A new stem cell vaccine that has proven effective against malignant mesothelioma and several other cancers in mice might offer a promising new way to treat the asbestos cancer.
Although rare, malignant mesothelioma is one of the most treatment-resistant malignancies. Even with aggressive therapies, most people diagnosed with mesothelioma do not survive longer than about 18 months.
But research conducted at Stanford University and published in the journal Cell today may change that. It details the anti-tumor responses in the lab and in live mice to a vaccine composed primarily of pluripotent stem cells.
Pluripotent Stem Cells and Anti-Tumor Response
Pluripotent stem cells – also called iPS cells – are cells taken from the skin or blood that are treated with genes that “rewind their developmental clock.” The resulting cells are like immature cells without the built-in programming that turns them into all types of tissues in the body.
According to Stanford researchers, when injected into mice infected with breast cancer, mesothelioma, or melanoma, these cells essentially “prime” the immune system to attack tumors and even prevent new ones,.
“These cells, as a component of our proposed vaccine, have strong immunogenic properties that provoke a systemwide, cancer-specific immune response,” says lead study author Nigel Kooreman, MD. “We believe this approach has exciting clinical potential.”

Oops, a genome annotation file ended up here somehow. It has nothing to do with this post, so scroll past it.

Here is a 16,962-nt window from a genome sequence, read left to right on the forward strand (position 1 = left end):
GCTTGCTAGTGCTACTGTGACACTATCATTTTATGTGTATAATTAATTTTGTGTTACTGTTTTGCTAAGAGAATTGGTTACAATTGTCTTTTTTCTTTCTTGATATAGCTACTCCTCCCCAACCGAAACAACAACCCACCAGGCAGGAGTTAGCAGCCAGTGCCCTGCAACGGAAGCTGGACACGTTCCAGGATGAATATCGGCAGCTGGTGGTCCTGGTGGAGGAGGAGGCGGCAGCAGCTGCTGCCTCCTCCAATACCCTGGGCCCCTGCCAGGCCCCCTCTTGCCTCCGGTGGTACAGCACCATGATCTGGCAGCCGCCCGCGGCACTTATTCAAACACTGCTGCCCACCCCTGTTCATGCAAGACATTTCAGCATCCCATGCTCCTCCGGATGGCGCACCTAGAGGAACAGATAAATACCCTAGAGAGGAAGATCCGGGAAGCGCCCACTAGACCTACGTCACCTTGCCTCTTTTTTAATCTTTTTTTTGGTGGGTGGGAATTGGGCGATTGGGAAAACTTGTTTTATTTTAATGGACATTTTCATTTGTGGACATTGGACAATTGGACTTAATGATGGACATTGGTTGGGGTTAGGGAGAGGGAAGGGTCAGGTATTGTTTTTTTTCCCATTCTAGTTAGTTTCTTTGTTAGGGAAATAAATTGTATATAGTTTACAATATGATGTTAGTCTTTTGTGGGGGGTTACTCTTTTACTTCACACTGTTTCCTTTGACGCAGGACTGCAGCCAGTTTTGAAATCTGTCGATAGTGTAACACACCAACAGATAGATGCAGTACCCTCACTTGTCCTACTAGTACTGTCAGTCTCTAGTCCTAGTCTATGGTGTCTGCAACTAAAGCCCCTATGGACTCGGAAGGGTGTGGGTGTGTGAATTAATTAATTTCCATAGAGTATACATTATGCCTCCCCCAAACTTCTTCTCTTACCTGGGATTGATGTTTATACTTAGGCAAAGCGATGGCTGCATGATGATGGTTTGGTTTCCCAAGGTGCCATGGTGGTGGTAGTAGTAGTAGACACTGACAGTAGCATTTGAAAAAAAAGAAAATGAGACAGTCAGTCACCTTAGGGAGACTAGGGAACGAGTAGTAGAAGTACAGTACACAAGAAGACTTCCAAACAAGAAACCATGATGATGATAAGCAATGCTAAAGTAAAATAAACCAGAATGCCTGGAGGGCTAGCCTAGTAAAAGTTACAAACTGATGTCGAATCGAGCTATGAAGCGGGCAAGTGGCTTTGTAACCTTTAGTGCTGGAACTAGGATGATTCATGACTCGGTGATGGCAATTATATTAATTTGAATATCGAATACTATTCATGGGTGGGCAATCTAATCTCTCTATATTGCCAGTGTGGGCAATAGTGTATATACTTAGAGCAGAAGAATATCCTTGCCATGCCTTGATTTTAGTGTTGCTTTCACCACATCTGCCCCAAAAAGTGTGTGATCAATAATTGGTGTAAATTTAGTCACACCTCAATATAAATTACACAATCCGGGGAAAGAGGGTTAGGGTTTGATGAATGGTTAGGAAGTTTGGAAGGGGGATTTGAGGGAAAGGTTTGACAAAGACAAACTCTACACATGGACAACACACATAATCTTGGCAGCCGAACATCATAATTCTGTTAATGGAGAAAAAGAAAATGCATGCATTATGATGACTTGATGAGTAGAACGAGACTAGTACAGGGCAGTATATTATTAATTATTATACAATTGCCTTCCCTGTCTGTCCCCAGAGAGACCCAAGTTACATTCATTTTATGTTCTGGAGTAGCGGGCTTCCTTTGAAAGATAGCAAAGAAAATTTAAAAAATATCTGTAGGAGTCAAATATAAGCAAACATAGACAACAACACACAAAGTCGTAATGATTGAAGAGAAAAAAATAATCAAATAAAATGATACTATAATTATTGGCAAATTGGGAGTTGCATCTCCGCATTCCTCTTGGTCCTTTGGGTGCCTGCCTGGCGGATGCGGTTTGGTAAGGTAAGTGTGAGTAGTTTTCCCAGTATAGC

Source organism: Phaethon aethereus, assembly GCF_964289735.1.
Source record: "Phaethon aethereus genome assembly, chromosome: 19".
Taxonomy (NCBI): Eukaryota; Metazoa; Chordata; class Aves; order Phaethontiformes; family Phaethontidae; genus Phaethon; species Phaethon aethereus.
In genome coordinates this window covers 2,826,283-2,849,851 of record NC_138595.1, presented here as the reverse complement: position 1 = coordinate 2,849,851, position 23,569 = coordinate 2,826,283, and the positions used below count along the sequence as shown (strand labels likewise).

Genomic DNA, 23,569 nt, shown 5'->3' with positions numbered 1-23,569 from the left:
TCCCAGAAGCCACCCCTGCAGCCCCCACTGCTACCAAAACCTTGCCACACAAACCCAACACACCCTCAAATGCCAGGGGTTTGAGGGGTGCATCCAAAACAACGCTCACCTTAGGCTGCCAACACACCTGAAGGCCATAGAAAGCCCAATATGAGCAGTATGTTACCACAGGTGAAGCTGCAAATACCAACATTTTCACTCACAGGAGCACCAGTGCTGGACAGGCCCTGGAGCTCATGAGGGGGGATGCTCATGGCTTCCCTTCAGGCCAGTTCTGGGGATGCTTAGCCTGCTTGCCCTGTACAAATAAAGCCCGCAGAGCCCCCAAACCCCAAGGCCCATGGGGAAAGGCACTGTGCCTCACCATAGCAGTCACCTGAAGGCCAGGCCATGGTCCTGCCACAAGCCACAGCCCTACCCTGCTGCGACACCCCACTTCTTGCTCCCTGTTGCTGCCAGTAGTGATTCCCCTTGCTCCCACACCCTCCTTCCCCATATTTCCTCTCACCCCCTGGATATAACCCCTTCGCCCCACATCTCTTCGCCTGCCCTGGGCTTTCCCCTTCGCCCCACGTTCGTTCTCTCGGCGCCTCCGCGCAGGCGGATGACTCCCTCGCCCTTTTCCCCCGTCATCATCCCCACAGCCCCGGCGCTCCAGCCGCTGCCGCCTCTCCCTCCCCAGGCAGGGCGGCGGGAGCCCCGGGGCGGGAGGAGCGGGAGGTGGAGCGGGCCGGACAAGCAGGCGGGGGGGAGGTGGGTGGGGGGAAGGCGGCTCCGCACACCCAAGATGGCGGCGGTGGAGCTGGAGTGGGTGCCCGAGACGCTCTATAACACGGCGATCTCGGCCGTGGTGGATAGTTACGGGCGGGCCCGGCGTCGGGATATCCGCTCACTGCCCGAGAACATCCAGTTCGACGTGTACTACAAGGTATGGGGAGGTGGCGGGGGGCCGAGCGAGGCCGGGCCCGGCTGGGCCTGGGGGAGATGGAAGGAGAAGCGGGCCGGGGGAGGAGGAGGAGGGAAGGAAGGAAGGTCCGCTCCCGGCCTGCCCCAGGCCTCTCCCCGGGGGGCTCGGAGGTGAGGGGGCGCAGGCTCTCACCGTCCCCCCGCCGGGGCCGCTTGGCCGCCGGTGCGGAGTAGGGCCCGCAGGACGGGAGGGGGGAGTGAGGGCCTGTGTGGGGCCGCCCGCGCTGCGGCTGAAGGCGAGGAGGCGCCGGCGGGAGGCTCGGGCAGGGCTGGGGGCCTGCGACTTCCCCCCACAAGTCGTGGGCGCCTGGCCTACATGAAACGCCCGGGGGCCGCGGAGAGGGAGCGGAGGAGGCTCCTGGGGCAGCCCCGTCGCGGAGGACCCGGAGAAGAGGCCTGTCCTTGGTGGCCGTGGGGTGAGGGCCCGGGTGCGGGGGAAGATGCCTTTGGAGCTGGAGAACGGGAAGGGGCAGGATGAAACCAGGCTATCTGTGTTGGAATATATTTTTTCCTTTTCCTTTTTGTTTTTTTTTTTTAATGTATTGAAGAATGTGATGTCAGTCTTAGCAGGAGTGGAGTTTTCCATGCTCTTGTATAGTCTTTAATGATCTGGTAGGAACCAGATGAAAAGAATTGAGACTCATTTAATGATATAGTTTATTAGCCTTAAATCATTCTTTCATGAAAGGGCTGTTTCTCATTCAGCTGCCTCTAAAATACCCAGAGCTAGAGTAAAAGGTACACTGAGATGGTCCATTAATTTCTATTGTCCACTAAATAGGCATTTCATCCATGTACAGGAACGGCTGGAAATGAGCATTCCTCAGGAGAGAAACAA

In an article in the journal Cell, Kooreman and his colleagues explain that iPS cells are also a lot like cancer cells, which makes them ideal candidates for triggering an anti-cancer immune response.
Preventing New Mesothelioma Tumors with iPS Vaccine
Researchers tested the iPS cell vaccine on three types of cancer models – breast cancer, melanoma skin cancer, and malignant mesothelioma.
In each case, mice that had been transplanted with one of these types of cancer were injected with different vaccine combinations once a week for four weeks. The tumors shrank in size in 7 out of 10 mice that received a combination of iPS cells and an immune-stimulating agent.
The mesothelioma mice showed a marked increase in tumor-infiltrating lymphocytes, an indication of the immune system’s activation.
In a news release distributed by Stanford University today, senior author Joseph Wu, MD, PhD, explained it this way: “Although much research remains to be done, the concept itself is pretty simple. We would take your blood, make iPS cells and then inject the cells to prevent future cancers. I’m very excited about the future possibilities.”
Malignant mesothelioma is an aggressive cancer that grows on the membranes around internal organs, especially the pleura around the lungs and the peritoneum around the abdomen. Fewer than 3,000 cases are identified in the US each year and most of these patients were exposed to asbestos decades before their diagnosis.
Korreman, N, et al, “Autologous iPSC-Based Vaccines Elicit Anti-tumor Responses In Vivo”, February 15, 2018, Cell
Conger, Krista, “Induced pluripotent stem cells could serve as cancer vaccine”, February 15, 2018, Sanford University News Release